Day 5: Take 5 minutes of silence at noon. The challenge of this one was in distinguishing it from the rest of my day.
I live alone, work largely in solitude, have an office door I can and sometimes do close. I am often silent, and the people and things around me are not so noisy.
But at noon, I made sure my office door was closed, and I turned my back on both door and computer, and closed my eyes. I blocked out not only the literal noise, but some of the figurative noise: the fluorescent lights and the temptation to type or read, even the snowy view out my office window.
I thought about lots of things — about who, if anyone, was likely to come to my door anyway, about how my thumbs felt rubbing against each other, about romantic prospects and what the longest commute I've had feels like — and on and on.
A meditation teacher I had once told me not to worry about actually quieting your mind, but to observe what thoughts intrude on your observation of the moment. All the thoughts intruded this time, aside, I suppose, from the thumb thing.
Day 6: Look out the window until you find something of beauty you had not noticed before. Without my glasses on, the green sign for the drive-through window at the bank across the street from my chiropractor's office is almost magical.
Day 7: Give 5 items of clothing to Goodwill. OMG I tried.
So, here's the thing. There's no Goodwill anywhere near me. There is a Salvation Army, which is anti-gay, so I don't support them. There are some of those yellow Planet Aid boxes, but Planet Aid is shady and also arguably a cult. There are some worthy-cause thrift stores, but they are open inconvenient hours (while I'm at work).
And there is a Goodwill about an hour from where I live. So a friend and I drove down there with a big bag of clothes to donate. We checked the hours first, of course, and the Goodwill site claimed Goodwill was open until 9. It was not. It was in fact open until 6, as we discovered when we arrived at 8:30.
So we got a drink instead, which felt a little less Lent-y. I'll get the clothes to the St. James thrift shop at lunchtime one day this week.
Day 8: No bitching day. I'm writing this paragraph before this day happens, and before I write this part of the post, as a disclaimer: I have a real problem with the word "bitching" used this way. I do not think it is accidental that the word used to minimize people's complaints is a gendered one. We can have a big discussion of this in the comments if you want, but, lest I be dismissed as "bitching" on "No bitching day," I thought I should put it out there. That said, I will attempt to refrain from unnecessary complaining, and to evaluate what is unnecessary complaining. I assume that's the real spirit of this one. Yes, I see the irony of leading off with a complaint. Why do you think I wrote this paragraph in advance?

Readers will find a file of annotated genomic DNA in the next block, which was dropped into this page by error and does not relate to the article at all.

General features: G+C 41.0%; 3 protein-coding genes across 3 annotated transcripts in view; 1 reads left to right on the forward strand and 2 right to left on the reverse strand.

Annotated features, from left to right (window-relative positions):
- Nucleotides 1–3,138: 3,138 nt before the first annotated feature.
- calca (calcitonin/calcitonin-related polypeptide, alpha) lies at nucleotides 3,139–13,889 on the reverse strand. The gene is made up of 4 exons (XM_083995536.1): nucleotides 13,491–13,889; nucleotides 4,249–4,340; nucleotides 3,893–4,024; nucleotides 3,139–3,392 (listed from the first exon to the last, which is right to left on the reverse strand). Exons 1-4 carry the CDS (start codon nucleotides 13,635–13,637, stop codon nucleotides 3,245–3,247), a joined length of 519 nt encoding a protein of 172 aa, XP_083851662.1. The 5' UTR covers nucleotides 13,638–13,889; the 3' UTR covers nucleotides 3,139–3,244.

Also, in college, one of my favorite songs was Joe Walsh's "Life's Been Good," largely because it contained one of my favorite lyrics: "I can't complain, but sometimes I still do."
Also, a couple of Lents ago, I was given a purple wristband as a no-complaining device. The idea is that you wear it and switch wrists when you catch yourself complaining, until you can go all day without switching wrists at all. I wore it on Day 8 as an aid.
I caught myself probably complaining unnecessarily three times. The first two, I turned around quickly into a "look at the bright side" situation. The third was at almost 11 p.m., after I'd taken off the wristband, and I was in the middle of a large and inappropriate tirade regarding something that is none of my business before I caught myself, at which point I stopped, apologized to the person I was talking to (who was clearly uncomfortable), and felt icky about it. Still do, in a way I might not have if I hadn't been so focused on it.
Am I the only one who has to stop for a second to think about whether expressing any vaguely negative thought at all counts? I guess I am all for encouraging more positivity, and am glad I had to stop and think about it, but I'm a bigger fan of "It should be at least two out of three of: nice, honest, necessary," than I am of "No bitching." Was that right there "bitching"?
Day 9: Do someone else’s chore. Who is this "someone else" of whom you speak, who does chores? I did drop off a friend's electronics recycling for her, which saved her a few steps, and I made dinner for some friends. I hope that all counts.
Day 10: Buy a few $5 fast food gift cards to give to homeless people you encounter. On Day 10, I was in Portland, Maine, stage managing a play. It was fun, but busy, and I had no opportunity to go to a fast food restaurant or seek out homeless people. I'm also feeling a little morally conflicted about this one, for a couple of reasons. I'll think about it and make it up somehow.